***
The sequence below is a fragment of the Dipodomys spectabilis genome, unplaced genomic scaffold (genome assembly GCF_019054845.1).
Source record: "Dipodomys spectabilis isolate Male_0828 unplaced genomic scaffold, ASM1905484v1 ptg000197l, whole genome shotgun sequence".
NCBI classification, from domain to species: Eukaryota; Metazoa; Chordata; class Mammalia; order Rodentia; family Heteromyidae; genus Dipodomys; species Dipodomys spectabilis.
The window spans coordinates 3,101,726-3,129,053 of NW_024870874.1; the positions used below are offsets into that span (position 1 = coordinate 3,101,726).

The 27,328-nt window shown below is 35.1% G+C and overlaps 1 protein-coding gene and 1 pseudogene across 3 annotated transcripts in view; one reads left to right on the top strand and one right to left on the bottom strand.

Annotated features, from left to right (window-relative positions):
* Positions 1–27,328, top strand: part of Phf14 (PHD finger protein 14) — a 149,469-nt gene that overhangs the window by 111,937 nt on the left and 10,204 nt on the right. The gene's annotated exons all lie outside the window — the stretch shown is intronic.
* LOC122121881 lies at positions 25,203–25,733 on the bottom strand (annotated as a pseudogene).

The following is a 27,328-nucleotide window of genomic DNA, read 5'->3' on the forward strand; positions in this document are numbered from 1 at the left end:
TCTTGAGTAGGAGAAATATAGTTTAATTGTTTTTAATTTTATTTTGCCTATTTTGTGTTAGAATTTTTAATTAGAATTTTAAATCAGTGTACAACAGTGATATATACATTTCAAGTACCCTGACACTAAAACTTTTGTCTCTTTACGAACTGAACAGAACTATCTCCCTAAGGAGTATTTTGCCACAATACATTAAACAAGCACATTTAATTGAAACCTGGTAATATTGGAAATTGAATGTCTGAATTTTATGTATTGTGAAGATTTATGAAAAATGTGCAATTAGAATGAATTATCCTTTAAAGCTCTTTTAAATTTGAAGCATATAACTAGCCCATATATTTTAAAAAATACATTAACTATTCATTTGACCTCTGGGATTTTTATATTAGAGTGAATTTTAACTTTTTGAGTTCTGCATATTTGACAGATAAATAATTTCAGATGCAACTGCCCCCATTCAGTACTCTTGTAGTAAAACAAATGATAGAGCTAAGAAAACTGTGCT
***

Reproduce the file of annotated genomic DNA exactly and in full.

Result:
The sequence below is a fragment of the Dipodomys spectabilis genome, unplaced genomic scaffold (genome assembly GCF_019054845.1).
Source record: "Dipodomys spectabilis isolate Male_0828 unplaced genomic scaffold, ASM1905484v1 ptg000197l, whole genome shotgun sequence".
NCBI classification, from domain to species: Eukaryota; Metazoa; Chordata; class Mammalia; order Rodentia; family Heteromyidae; genus Dipodomys; species Dipodomys spectabilis.
The window spans coordinates 3,101,726-3,129,053 of NW_024870874.1; the positions used below are offsets into that span (position 1 = coordinate 3,101,726).

The 27,328-nt window shown below is 35.1% G+C and overlaps 1 protein-coding gene and 1 pseudogene across 3 annotated transcripts in view; one reads left to right on the top strand and one right to left on the bottom strand.

Annotated features, from left to right (window-relative positions):
* Positions 1–27,328, top strand: part of Phf14 (PHD finger protein 14) — a 149,469-nt gene that overhangs the window by 111,937 nt on the left and 10,204 nt on the right. The gene's annotated exons all lie outside the window — the stretch shown is intronic.
* LOC122121881 lies at positions 25,203–25,733 on the bottom strand (annotated as a pseudogene).

The following is a 27,328-nucleotide window of genomic DNA, read 5'->3' on the forward strand; positions in this document are numbered from 1 at the left end:
TCTTGAGTAGGAGAAATATAGTTTAATTGTTTTTAATTTTATTTTGCCTATTTTGTGTTAGAATTTTTAATTAGAATTTTAAATCAGTGTACAACAGTGATATATACATTTCAAGTACCCTGACACTAAAACTTTTGTCTCTTTACGAACTGAACAGAACTATCTCCCTAAGGAGTATTTTGCCACAATACATTAAACAAGCACATTTAATTGAAACCTGGTAATATTGGAAATTGAATGTCTGAATTTTATGTATTGTGAAGATTTATGAAAAATGTGCAATTAGAATGAATTATCCTTTAAAGCTCTTTTAAATTTGAAGCATATAACTAGCCCATATATTTTAAAAAATACATTAACTATTCATTTGACCTCTGGGATTTTTATATTAGAGTGAATTTTAACTTTTTGAGTTCTGCATATTTGACAGATAAATAATTTCAGATGCAACTGCCCCCATTCAGTACTCTTGTAGTAAAACAAATGATAGAGCTAAGAAAACTGTGCT